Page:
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Article
Word Prosody in Slovene from a Typological Perspective
Sprachtypologie und Universalienforschung (2003)
  • Marc L Greenberg, University of Kansas
Abstract

Slovene is, along with Serbo-Croatian, an example of a pitch-accent language, one of only two remaining in the Slavic language family. Most of the literature on Slovene the data on the word-prosody features of this language are taken from the standardized system, a somewhat constructed entity based on the pitch-accent system of selected dialects. The present survey attempts to give a coherent structural description of the word-prosodic phenomena as they are manifested in the extraordinarily variegated Slovene dialects; these in turn are compared to the standardized system as well as, where relevant, to typological similar systems found in Croatian dialects. In addition, the key innovations that shaped the prosodic systems of Slovene dialects are discussed. Slovene emerges as a special set of types that share a tendency to concentrate prosodic distinctions -- pitch and quantity -- in the one stressed syllable of each accented word. Furthermore, these pitch and quantity distinctions in many dialects have become rephonologized as vowel-quantity distinctions. A few aberrant local dialets have gained new pitch distinctions or unstressed quantity distinctions.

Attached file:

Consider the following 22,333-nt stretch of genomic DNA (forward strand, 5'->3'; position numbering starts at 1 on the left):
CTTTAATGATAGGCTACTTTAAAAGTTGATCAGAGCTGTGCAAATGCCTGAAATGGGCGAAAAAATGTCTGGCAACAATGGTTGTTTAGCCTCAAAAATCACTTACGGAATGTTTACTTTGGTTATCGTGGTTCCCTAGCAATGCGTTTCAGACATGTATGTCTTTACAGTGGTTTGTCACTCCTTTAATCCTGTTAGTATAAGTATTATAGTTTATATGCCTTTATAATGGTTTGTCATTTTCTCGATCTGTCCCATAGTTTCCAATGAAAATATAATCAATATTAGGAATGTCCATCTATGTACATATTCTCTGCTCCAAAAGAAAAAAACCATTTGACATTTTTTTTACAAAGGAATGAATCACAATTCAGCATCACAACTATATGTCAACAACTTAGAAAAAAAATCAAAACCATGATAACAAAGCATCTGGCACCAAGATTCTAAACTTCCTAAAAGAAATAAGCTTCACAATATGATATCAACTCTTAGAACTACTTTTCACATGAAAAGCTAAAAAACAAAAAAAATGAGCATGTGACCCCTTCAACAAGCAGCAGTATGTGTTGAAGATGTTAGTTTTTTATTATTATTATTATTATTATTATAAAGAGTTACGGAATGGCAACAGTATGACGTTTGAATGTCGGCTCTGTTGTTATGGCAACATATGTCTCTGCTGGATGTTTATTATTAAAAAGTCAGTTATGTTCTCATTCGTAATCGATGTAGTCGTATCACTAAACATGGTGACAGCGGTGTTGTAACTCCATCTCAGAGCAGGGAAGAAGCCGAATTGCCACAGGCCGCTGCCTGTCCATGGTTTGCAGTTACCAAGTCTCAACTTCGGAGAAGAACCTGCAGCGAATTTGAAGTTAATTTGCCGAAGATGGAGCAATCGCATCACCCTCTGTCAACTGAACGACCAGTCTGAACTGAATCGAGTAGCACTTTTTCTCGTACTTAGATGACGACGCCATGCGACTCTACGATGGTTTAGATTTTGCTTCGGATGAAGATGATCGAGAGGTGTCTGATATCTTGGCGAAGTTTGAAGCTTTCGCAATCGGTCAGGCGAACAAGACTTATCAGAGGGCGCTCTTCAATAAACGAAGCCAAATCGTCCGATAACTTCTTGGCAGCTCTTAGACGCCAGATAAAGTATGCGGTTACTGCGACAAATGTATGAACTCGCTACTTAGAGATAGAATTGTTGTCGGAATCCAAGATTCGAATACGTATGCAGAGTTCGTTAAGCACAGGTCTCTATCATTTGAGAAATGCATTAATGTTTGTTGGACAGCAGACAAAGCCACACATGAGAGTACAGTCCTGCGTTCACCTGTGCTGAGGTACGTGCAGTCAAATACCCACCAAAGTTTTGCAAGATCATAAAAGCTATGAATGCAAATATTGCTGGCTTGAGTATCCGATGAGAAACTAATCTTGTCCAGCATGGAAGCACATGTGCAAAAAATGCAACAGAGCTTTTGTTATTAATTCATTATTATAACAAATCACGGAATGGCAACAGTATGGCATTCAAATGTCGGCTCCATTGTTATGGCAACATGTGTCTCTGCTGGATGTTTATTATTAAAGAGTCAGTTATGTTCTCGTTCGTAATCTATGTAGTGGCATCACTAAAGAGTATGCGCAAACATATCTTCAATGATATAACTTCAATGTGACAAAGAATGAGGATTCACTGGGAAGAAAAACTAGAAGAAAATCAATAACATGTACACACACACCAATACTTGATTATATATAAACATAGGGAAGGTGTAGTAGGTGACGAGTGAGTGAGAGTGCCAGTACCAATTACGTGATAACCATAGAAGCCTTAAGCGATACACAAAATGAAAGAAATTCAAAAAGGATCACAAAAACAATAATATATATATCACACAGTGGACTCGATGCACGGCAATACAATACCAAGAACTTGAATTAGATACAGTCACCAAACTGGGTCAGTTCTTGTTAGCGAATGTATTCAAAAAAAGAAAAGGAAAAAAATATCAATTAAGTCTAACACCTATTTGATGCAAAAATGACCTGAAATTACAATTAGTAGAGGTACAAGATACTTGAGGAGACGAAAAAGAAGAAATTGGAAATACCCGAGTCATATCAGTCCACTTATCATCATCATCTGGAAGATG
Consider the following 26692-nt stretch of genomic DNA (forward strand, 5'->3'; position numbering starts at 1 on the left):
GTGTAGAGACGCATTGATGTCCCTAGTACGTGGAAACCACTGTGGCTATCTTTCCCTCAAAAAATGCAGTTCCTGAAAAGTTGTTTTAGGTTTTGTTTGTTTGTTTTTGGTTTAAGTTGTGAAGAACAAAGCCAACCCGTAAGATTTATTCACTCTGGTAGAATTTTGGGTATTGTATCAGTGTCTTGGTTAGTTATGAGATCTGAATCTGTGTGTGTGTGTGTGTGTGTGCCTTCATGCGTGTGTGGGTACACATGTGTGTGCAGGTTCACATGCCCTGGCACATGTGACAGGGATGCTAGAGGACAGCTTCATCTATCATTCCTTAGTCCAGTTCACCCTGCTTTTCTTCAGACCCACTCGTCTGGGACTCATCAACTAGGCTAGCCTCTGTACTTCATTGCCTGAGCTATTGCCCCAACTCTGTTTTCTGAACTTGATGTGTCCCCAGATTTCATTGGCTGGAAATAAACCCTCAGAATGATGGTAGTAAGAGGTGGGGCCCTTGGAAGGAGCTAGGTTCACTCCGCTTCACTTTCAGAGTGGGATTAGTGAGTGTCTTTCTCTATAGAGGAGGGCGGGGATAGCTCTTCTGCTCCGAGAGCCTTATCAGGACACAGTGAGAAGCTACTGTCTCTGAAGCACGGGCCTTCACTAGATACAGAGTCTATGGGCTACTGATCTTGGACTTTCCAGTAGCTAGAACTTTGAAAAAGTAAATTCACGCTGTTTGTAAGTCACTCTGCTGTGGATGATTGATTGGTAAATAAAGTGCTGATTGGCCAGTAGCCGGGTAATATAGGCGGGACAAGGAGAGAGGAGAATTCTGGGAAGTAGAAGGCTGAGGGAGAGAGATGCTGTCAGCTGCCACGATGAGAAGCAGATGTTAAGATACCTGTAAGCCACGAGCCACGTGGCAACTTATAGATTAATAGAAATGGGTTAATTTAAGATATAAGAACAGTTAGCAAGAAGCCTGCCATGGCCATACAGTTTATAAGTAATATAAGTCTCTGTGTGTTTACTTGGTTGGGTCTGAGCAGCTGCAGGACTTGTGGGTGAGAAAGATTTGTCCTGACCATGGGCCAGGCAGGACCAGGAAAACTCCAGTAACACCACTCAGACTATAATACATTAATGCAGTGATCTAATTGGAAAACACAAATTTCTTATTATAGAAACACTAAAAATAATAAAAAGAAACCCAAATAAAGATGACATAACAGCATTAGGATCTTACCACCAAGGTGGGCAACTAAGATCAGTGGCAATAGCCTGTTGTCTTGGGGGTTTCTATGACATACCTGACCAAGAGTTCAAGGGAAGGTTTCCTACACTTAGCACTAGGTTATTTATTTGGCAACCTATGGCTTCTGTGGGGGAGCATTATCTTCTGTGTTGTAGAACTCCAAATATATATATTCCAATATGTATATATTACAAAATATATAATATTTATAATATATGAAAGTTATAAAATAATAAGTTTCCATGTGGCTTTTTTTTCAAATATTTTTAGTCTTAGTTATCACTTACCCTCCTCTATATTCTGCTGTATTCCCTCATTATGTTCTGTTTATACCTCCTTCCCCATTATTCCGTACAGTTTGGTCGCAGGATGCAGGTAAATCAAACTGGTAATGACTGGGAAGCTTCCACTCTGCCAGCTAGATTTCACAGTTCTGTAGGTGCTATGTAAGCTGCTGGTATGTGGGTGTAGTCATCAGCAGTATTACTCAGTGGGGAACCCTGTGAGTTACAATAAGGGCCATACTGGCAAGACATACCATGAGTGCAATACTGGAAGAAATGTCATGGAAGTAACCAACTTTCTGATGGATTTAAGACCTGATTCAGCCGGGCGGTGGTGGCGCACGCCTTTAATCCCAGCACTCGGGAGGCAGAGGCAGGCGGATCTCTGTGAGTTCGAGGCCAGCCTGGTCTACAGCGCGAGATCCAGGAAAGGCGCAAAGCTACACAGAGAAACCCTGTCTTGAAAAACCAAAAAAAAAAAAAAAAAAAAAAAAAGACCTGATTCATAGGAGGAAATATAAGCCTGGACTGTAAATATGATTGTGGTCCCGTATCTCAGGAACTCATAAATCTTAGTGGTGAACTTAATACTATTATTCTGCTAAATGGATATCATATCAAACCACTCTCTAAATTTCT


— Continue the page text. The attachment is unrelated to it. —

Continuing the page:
Keywords
  • word prosody,
  • pitch-accent,
  • vowel quantity,
  • Slovenian language,
  • Slovene language,
  • Slavic languages
Publication Date
2003
Citation Information
Marc L Greenberg. "Word Prosody in Slovene from a Typological Perspective" Sprachtypologie und Universalienforschung Vol. 56 Iss. 3 (2003)
Available at: http://works.bepress.com/marc_l_greenberg/17/